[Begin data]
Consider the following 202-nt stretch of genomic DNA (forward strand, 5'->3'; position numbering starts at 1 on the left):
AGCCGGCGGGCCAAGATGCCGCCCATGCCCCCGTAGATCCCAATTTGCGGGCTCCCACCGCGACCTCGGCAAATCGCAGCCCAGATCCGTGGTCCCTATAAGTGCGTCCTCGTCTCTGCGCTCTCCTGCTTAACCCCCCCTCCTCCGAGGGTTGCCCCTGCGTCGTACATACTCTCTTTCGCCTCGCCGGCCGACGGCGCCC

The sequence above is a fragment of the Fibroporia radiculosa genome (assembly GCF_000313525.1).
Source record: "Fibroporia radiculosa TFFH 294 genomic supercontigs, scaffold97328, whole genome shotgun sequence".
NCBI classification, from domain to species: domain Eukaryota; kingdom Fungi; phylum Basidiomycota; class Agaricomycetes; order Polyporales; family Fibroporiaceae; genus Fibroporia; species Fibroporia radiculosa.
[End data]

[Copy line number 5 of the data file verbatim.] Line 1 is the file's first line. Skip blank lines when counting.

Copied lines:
NCBI classification, from domain to species: domain Eukaryota; kingdom Fungi; phylum Basidiomycota; class Agaricomycetes; order Polyporales; family Fibroporiaceae; genus Fibroporia; species Fibroporia radiculosa.